Evening Will Come: A Monthly Journal of Poetics (Issue 22, October 2012)

Kristin Prevallet
Ballad of a Broken String:
Poetry and the Teaching of Discognitive Communication

i. Overmind:

image of a neuron

That overmind seems like a cap, like water, transparent, fluid yet with definite body, contained in a definite space. It is like a closed sea- plant, jelly-fish or anemone.
Into that overmind, thoughts pass and are visible like fish swimming under clear water.


Neurons: branch and synapse

 connect patterns

 and fragments of information

  consolidated into memories


then retreating,




 Brings to mind a unique underwater system.

Or like music

 and the music of language triggers

 connections, firing into

 patterns recognized and then

 submerging again

 back into


ii. Talking language as music:

My grandmother was raised in a St. Louis slum where she met an inspiring man who pulled himself up by his bootstraps into a life of wealth and prosperity. Not wanting to be associated with immigrants, she changed the pronunciation of his last name so it sounded less French. She was always well-dressed, with a tight upper lip, and a rather severe sense of humor. When she laughed it was always with a glare in her eye.

In old age she was transformed by dementia and like Oliver Sach’s patient Vera B who used language purely associatively and would suddenly break into song —

my grandmother, who had shown no interest in music during her life, suddenly started singing. She underwent a total personality change, became uninhibited, smiled all the time, and laughed with total abandon.

The musical or artistic powers that may be released in front temporal dementia or other forms of brain damage do not come out of the blue; they are, one must presume, potentials or propensities that are already present but inhibited—and undeveloped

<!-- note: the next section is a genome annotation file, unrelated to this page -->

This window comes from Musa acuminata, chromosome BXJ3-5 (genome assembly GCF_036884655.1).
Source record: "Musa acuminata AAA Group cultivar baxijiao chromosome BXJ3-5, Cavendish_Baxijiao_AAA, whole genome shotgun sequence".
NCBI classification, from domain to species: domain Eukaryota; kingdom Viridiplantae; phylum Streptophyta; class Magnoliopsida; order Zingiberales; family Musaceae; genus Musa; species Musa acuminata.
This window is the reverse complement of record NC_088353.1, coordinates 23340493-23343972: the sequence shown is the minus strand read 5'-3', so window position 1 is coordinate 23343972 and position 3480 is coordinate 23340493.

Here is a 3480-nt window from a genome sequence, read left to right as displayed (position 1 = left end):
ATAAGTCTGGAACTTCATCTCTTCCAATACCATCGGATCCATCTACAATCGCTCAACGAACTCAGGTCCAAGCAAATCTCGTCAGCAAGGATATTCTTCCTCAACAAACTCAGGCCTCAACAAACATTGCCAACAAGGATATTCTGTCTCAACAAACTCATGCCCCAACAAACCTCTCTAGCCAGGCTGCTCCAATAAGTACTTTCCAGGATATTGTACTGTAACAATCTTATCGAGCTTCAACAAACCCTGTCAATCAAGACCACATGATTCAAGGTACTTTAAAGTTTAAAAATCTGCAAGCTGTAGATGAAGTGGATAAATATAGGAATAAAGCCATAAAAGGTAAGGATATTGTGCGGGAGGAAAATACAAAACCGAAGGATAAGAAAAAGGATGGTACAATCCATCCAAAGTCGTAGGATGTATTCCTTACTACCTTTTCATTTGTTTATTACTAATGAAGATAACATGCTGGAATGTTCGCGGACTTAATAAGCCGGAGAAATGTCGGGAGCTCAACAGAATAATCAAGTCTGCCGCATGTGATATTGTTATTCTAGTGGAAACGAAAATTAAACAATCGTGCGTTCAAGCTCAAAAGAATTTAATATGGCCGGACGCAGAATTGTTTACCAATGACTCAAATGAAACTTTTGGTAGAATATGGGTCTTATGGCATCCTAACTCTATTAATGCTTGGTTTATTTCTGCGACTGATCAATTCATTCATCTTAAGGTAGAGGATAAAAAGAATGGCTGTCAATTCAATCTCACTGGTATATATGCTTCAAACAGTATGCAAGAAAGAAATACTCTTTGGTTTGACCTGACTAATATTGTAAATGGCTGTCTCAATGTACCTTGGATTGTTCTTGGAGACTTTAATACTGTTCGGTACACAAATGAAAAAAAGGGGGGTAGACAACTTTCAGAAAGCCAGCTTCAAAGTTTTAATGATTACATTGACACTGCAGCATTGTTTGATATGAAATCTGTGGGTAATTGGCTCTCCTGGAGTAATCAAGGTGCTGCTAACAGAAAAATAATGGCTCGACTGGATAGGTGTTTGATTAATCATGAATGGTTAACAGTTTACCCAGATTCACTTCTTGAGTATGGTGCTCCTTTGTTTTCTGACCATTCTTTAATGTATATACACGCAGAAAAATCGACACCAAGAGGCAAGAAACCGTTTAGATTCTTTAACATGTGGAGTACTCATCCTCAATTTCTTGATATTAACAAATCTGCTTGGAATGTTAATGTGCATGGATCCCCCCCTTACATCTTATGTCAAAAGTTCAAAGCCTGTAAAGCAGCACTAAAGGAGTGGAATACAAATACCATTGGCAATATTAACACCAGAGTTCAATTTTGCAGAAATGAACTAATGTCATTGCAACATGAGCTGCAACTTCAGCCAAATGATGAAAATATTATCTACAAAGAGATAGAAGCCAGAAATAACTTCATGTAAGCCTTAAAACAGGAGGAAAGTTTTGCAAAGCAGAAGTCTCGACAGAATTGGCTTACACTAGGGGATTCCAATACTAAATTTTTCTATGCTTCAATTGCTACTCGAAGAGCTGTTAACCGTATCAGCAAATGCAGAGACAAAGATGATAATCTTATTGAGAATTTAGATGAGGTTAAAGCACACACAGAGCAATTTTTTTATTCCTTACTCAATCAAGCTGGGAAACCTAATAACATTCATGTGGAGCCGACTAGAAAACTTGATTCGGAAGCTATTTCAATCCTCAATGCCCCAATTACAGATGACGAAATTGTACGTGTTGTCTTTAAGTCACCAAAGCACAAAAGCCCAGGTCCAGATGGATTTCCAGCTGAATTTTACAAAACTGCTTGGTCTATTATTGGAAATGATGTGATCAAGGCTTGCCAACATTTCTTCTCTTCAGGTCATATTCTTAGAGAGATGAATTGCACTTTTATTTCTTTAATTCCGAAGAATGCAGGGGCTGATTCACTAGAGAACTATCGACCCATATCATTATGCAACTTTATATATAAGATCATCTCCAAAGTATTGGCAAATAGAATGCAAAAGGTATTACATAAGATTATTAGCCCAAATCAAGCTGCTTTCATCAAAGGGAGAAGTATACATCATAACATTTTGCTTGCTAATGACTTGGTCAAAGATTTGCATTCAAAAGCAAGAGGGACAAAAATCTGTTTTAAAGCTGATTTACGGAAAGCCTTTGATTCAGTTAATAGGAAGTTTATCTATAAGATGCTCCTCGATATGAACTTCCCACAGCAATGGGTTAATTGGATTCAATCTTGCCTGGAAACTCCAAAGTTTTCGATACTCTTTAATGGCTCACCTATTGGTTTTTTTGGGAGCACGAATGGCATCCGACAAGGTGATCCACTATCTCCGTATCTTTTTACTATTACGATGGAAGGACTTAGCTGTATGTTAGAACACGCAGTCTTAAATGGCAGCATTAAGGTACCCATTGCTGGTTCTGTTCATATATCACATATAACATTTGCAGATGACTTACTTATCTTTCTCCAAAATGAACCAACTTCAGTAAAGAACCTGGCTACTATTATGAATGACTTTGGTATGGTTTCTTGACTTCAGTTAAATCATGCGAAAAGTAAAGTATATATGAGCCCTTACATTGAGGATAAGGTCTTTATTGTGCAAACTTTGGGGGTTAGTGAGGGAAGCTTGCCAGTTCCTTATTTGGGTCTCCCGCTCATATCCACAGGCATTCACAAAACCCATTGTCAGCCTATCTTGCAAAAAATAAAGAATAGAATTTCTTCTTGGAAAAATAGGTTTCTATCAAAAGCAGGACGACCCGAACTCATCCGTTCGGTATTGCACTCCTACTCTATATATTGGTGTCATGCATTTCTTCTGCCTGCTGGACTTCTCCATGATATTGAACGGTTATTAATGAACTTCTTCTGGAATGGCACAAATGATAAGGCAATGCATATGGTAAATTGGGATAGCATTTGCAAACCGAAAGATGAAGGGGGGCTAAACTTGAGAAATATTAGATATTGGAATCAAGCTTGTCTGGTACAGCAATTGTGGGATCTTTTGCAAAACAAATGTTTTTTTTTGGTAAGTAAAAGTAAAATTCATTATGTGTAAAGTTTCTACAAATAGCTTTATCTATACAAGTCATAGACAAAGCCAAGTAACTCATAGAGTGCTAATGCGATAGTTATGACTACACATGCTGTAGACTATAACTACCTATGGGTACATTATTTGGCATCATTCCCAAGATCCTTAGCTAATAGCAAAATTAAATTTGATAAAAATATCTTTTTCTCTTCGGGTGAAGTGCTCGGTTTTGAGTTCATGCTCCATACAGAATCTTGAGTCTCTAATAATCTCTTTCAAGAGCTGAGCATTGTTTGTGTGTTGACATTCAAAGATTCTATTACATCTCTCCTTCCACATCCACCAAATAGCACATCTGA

—Oliver Sachs

Because I am a poet and am therefore loose with language and free association, my grandmother and I had a couple of terrific conversations in the strange musical language she had developed — a language that scared and offended other members of my family and seemed to raise the ire of the nurses.

I thought to myself: If only they understood poetry and the pleasure of free association — they wouldn’t be so afraid.

About a decade later I received a grant to bring poetry to a nontraditional audience, and decided to work with Gary Glazner and the Alzheimer Poetry Project. We walked into a room in a nursing home with twenty 2nd and 3rd stage Alzheimer patients, all in their own worlds. Some were singing, some were talking, some were far, far away.

Gary stood in the middle of the room and started reciting Longfellow’s The Arrow and the Song.

I shot an arrow into the air,

It fell to earth, I knew not where;

For, so swiftly it flew, the sight

Could not follow it in its flight.

I breathed a song into the air,

It fell to earth, I knew not where;

For who has sight so keen and strong,

That it can follow the flight of song?

Long, long afterward, in an oak

I found the arrow, still unbroke;

And the song, form beginning to end,

I found again in the heart of a friend.

He then started clapping to the rhythm of the poem as he read, and he repeated this over and over until everyone in the room was clapping.

Following his lead, I turned to a random page in the anthology of classic poems and dramatized the cadenced rhythm in the nursery rhyme “The Owl and the Pussy Cat.” (Of course, one spritely gentleman could not refrain from making an innuendo.)

The vibe in the room changed. Suddenly everyone had a poem that they wanted to recite. Those who spoke other languages began reciting them in their languages. Even a woman who had clearly disappeared into her broken synapses became present on and off throughout the hour. She was there just for a couple seconds at a time —but the nurses said that this was the most response they had seen in her since she had arrived.

It must be that music — and the rhythmic structures of poetry — works like a bridge even when the synapses are broken.

Those diagnosed with mental dis-cognition haven’t lost their memory — they have lost the threads that access it. This means that elderly people who have difficulty with their memory still respond to the repetitions and rhymes of verses or songs learned at some point in their lives, especially those that are associated with an kinesthetic or aural memory.

And this opens up channels of speaking.

Alternate transmissions of

“non-normal” conversation